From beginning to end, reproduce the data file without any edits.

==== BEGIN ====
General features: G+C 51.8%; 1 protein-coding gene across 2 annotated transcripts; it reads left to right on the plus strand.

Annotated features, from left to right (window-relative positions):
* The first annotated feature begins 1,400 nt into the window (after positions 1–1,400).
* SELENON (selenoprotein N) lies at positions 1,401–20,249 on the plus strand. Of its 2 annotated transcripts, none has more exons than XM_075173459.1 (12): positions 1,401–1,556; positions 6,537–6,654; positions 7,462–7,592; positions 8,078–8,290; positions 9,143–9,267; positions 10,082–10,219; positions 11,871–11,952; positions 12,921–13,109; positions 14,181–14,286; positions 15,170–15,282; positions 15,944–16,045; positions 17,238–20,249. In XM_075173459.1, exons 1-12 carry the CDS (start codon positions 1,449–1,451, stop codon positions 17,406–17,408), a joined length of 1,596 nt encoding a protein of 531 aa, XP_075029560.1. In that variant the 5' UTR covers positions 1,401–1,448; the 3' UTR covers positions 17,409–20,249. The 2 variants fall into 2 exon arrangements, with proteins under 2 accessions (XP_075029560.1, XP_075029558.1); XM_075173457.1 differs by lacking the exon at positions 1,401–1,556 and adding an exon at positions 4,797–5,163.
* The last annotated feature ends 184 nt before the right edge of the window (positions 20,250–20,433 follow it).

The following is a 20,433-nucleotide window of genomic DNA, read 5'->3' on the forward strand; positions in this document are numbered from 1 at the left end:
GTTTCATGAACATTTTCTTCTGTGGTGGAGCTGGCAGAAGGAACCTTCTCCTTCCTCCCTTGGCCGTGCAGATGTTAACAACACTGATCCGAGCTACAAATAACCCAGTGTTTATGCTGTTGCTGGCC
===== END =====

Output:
General features: G+C 51.8%; 1 protein-coding gene across 2 annotated transcripts; it reads left to right on the plus strand.

Annotated features, from left to right (window-relative positions):
* The first annotated feature begins 1,400 nt into the window (after positions 1–1,400).
* SELENON (selenoprotein N) lies at positions 1,401–20,249 on the plus strand. Of its 2 annotated transcripts, none has more exons than XM_075173459.1 (12): positions 1,401–1,556; positions 6,537–6,654; positions 7,462–7,592; positions 8,078–8,290; positions 9,143–9,267; positions 10,082–10,219; positions 11,871–11,952; positions 12,921–13,109; positions 14,181–14,286; positions 15,170–15,282; positions 15,944–16,045; positions 17,238–20,249. In XM_075173459.1, exons 1-12 carry the CDS (start codon positions 1,449–1,451, stop codon positions 17,406–17,408), a joined length of 1,596 nt encoding a protein of 531 aa, XP_075029560.1. In that variant the 5' UTR covers positions 1,401–1,448; the 3' UTR covers positions 17,409–20,249. The 2 variants fall into 2 exon arrangements, with proteins under 2 accessions (XP_075029560.1, XP_075029558.1); XM_075173457.1 differs by lacking the exon at positions 1,401–1,556 and adding an exon at positions 4,797–5,163.
* The last annotated feature ends 184 nt before the right edge of the window (positions 20,250–20,433 follow it).

The following is a 20,433-nucleotide window of genomic DNA, read 5'->3' on the forward strand; positions in this document are numbered from 1 at the left end:
GTTTCATGAACATTTTCTTCTGTGGTGGAGCTGGCAGAAGGAACCTTCTCCTTCCTCCCTTGGCCGTGCAGATGTTAACAACACTGATCCGAGCTACAAATAACCCAGTGTTTATGCTGTTGCTGGCC